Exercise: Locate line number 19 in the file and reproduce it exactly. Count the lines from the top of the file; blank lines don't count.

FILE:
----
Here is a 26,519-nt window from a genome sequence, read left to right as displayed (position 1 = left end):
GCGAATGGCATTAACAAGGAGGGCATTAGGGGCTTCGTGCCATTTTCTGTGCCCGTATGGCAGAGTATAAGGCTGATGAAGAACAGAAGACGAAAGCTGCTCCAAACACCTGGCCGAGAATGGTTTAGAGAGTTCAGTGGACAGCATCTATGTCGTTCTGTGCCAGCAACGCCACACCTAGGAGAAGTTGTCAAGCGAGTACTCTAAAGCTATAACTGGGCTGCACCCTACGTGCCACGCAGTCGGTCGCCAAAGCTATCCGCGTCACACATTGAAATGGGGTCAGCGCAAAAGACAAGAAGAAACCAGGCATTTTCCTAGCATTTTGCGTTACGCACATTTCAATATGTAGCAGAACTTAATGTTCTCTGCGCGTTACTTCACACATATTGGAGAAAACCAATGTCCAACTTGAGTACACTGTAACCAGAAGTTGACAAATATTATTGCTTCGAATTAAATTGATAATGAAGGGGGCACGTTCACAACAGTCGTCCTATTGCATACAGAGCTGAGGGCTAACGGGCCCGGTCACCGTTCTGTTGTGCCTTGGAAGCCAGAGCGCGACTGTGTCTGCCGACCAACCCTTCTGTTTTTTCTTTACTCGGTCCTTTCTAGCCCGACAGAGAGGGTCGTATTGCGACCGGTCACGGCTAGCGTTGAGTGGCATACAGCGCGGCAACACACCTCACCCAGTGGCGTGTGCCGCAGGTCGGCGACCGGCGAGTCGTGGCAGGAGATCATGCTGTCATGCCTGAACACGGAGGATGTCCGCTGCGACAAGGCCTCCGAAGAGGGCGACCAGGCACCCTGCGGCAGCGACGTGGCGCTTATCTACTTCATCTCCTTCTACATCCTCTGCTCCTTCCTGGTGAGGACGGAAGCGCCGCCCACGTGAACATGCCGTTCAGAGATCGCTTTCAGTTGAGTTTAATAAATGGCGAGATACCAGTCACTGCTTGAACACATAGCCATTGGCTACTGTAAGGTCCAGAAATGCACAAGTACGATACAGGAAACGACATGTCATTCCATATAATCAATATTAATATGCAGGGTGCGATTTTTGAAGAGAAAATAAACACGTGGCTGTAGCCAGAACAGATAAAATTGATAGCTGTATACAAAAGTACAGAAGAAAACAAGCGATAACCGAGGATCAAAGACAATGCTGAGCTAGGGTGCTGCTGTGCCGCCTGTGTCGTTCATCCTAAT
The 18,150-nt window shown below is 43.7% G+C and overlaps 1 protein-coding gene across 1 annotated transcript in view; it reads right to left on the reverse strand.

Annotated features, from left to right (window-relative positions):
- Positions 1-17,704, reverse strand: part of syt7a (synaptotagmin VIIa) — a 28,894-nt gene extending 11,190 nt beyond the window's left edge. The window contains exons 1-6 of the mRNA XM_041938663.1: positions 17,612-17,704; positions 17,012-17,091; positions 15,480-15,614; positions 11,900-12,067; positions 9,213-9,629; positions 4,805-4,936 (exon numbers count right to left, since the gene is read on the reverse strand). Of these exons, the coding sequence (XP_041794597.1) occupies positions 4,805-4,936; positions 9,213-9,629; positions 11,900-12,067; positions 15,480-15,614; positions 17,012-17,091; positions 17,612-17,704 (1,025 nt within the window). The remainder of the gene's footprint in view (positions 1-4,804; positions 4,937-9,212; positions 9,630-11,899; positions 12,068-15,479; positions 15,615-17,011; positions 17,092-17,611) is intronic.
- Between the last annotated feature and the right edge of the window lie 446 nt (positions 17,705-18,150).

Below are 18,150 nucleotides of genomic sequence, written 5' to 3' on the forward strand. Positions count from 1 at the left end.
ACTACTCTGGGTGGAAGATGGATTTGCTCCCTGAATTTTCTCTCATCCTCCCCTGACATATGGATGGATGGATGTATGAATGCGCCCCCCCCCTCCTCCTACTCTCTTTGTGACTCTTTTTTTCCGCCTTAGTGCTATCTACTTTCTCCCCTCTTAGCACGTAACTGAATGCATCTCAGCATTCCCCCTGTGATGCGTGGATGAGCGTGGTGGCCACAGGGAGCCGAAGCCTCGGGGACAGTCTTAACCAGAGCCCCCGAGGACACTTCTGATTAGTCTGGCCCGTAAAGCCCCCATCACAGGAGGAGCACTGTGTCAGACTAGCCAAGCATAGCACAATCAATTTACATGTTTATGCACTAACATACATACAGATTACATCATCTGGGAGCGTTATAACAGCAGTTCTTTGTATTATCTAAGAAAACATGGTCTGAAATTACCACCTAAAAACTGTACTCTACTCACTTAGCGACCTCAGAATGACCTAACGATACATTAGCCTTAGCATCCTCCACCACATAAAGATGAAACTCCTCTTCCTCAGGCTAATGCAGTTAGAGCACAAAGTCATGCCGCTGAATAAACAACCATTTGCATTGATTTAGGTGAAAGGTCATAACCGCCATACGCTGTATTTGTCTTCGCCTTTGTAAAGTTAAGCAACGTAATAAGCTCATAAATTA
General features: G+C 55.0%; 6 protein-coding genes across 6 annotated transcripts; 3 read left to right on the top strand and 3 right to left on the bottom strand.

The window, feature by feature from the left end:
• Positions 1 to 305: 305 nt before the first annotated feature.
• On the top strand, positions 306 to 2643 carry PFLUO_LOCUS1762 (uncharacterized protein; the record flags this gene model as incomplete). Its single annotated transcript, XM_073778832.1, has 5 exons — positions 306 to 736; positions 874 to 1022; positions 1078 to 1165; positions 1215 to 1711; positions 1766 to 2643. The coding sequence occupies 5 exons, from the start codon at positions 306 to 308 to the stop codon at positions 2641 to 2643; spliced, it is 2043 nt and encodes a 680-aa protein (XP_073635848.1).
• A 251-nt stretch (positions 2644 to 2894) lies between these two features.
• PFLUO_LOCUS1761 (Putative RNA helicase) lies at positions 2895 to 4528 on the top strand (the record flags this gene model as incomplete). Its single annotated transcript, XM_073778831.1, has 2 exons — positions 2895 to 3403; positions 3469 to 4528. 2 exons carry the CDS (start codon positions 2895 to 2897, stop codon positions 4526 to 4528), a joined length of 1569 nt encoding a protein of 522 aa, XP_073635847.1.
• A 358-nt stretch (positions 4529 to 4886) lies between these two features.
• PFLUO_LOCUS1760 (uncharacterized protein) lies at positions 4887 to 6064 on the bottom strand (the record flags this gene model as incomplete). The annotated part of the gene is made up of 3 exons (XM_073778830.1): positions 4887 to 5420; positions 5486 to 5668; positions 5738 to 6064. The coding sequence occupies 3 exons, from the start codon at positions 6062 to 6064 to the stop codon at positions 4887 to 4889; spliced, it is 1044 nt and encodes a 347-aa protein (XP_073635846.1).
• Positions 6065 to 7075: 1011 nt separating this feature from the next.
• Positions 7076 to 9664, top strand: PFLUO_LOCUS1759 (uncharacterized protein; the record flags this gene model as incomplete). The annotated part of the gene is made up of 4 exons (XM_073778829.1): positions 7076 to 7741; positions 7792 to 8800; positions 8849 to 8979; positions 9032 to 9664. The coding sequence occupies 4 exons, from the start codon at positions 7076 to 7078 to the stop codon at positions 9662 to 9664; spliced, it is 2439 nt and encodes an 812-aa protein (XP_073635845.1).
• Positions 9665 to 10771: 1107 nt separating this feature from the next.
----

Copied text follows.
• Positions 9665 to 10771: 1107 nt separating this feature from the next.